The 117th New York State Legislature, consisting of the New York State Senate and the New York State Assembly, met from January 2 to April 27, 1894, during the third year of Roswell P. Flower's governorship, in Albany.
Under the provisions of the New York Constitution of 1846, 32 Senators and 128 assemblymen were elected in single-seat districts; senators for a two-year term, assemblymen for a one-year term. On April 26, 1892, the Legislature re-apportioned the Senate Districts and the number of assemblymen per county. The senatorial districts were made up of entire counties, except New York County (nine districts), Kings County (five districts) and Erie County (two districts). The Assembly districts were made up of entire towns, or city wards, forming a contiguous area, all within the same county.
On January 27, 1893, the Legislature passed "An Act to amend chapter 398, of the Laws of 1892, entitled 'An Act to provide for a convention to revise and amend the Constitution'", calling a Constitutional Convention to meet in 1894.
At this time there were two major political parties: the Democratic Party and the Republican Party. The Prohibition Party, the Socialist Labor Party and a "People's Party" also nominated tickets.
The New York state election, 1893 was held on November 7. All six statewide elective offices up for election were carried by the Republicans. The approximate party strength at this election, as expressed by the vote for Secretary of State, was: Republican 545,000; Democratic 521,000; Prohibition 34,000; Socialist Labor 20,000; and People's Party 17,000.
Also elected were 175 delegates to the Constitutional Convention; five delegates in each senatorial district, and 15 delegates-at-large elected statewide.
This was the only election of State Senators under the apportionment of 1892.
The Legislature met for the regular session at the State Capitol in Albany on January 2, 1894; and adjourned on April 27.
George R. Malby (R) was elected Speaker.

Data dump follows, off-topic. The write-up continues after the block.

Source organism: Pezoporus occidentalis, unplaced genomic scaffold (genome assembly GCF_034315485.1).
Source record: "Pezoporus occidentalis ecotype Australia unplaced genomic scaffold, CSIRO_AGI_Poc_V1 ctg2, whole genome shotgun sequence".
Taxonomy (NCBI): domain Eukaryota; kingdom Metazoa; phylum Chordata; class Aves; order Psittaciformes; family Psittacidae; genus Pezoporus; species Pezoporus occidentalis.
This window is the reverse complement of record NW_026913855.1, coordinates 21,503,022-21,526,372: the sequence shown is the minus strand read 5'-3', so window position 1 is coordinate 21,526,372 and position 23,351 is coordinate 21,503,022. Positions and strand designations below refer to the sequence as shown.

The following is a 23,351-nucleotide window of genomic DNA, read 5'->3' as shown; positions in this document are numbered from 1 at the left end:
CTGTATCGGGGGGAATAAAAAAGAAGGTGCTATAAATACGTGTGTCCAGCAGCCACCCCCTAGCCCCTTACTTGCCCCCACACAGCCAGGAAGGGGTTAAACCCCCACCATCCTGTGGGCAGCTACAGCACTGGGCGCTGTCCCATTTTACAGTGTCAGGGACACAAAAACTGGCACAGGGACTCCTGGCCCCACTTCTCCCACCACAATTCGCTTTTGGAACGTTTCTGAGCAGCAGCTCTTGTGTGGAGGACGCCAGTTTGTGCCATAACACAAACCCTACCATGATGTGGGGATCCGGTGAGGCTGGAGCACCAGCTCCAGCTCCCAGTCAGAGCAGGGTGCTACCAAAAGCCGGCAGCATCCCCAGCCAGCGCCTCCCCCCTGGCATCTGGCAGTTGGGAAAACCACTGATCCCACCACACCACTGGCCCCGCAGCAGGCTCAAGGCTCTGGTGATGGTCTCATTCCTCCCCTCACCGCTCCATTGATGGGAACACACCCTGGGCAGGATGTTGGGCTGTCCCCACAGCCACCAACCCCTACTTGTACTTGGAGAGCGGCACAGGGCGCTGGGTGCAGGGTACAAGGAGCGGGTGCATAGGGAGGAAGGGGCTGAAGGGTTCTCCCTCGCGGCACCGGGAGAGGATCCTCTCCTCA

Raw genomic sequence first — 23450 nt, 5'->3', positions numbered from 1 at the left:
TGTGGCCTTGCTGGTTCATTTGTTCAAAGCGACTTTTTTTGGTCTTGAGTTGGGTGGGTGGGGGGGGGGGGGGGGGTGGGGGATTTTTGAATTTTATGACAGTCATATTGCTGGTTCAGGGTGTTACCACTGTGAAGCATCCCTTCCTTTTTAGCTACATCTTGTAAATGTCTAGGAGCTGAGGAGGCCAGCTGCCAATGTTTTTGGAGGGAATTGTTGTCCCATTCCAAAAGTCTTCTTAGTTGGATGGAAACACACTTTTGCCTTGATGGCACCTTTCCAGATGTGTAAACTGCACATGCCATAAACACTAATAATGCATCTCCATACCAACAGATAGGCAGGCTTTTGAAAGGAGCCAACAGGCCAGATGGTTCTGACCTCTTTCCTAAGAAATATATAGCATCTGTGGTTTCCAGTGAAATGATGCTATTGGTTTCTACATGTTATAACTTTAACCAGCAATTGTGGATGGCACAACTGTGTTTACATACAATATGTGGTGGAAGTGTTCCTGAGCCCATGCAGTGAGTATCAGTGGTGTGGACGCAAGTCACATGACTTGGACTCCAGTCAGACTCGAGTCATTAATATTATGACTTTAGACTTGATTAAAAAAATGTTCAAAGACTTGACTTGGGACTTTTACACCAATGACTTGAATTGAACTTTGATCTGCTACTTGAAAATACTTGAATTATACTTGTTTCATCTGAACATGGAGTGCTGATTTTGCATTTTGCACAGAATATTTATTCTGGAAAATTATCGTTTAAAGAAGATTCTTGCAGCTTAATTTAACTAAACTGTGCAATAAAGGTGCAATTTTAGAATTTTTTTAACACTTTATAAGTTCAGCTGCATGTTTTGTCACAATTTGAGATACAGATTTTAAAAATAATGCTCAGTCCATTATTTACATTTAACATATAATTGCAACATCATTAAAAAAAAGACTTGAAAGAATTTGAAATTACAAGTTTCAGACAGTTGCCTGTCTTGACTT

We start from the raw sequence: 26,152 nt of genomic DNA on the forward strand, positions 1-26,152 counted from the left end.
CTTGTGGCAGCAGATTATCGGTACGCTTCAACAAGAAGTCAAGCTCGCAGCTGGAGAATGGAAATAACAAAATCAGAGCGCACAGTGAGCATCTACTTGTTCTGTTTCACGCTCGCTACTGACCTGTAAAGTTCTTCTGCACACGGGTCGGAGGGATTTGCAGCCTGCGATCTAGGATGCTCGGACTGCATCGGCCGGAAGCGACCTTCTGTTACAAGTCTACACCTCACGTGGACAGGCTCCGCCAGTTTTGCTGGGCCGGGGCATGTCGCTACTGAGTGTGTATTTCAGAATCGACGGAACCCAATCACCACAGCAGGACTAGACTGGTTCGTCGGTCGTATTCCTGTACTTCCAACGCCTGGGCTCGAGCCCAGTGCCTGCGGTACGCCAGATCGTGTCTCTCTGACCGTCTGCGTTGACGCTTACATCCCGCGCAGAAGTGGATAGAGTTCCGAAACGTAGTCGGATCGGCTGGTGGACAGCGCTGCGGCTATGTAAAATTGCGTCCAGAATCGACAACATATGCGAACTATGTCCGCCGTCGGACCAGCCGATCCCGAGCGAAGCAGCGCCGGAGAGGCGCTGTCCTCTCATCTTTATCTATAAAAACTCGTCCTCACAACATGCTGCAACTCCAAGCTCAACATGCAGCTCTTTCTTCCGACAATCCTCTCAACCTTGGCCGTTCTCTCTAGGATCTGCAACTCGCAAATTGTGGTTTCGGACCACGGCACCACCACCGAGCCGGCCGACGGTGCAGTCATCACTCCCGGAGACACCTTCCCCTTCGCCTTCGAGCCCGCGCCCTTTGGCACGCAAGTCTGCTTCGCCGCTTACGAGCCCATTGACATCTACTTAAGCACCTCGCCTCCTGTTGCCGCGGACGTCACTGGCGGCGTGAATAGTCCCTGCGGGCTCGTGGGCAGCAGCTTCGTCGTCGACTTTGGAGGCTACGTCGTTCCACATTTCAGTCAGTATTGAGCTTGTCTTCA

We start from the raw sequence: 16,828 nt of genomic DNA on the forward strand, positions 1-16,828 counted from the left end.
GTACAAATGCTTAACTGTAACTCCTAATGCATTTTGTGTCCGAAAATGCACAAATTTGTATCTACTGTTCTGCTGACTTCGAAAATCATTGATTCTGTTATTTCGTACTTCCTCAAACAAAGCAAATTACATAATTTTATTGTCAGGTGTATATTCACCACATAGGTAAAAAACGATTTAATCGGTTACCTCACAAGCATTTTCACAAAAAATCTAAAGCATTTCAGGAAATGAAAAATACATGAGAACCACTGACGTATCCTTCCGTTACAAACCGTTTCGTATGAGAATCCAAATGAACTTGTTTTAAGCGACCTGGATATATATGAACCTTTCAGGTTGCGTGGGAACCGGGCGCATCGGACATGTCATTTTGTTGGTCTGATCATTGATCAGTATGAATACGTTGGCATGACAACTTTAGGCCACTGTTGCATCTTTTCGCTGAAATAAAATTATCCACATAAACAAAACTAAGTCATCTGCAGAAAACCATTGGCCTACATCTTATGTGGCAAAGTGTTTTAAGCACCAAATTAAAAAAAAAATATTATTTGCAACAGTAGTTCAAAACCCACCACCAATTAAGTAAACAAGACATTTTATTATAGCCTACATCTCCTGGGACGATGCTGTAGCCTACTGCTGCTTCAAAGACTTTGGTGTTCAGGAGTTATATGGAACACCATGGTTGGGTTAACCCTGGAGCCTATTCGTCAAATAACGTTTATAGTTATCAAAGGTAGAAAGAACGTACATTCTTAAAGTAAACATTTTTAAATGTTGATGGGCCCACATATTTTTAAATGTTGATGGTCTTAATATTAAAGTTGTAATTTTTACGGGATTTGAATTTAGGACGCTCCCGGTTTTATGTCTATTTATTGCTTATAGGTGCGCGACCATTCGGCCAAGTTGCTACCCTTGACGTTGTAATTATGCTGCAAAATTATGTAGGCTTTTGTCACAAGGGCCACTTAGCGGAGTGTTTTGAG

Charles T. Saxton (R) was elected President pro tempore of the State Senate.
The Constitutional Convention met at the State Capitol in Albany on May 8; and adjourned on September 29. Joseph H. Choate (R) was elected President; and Thomas G. Alvord (R) First Vice President.
The new Constitution increased the number of state senators from 32 to 50, and the number of assemblymen from 128 to 150; and re-apportioned the Senate districts, and the number of assemblymen per county. Broome, Cattaraugus, Cayuga, Chautauqua, Jefferson, Monroe, Niagara, Oneida, Onondaga, Oswego, St. Lawrence and Suffolk counties gained one seat each; Erie County gained two; Kings County three; and New York County five. The new Constitution also shortened the governor's and lieutenant governor's term to two years; and moved the election of state officers and state senators from odd-numbered to even-numbered years.
The new Constitution was submitted to the voters at the New York state election, 1894, and was adopted.
Note: There are now 62 counties in the State of New York. The counties which are not mentioned in this list had not yet been established, or sufficiently organized, the area being included in one or more of the abovementioned counties.
The asterisk (*) denotes members of the previous Legislature who continued in office as members of this Legislature. Timothy D. Sullivan, Frank A. O'Donnel, Joseph C. Wolff, Thomas C. O'Sullivan and Jacob Rice changed from the Assembly to the Senate.Clerk: John S. Kenyon
Sergeant-at-Arms: Charles V. Schram
Doorkeeper: Edward Dowling
Stenographer: Lucius A. Waldo
The asterisk (*) denotes members of the previous Legislature who continued as members of this Legislature.
Note: For brevity, the chairmanships omit the words "...the Committee on (the)..."Clerk: George W. Dunn
Assistant Clerk: Haines D. Cunningham
Sergeant-at-Arms: James H. Manville
Doorkeeper: Joseph Bauer
Stenographer: Henry F. Gilson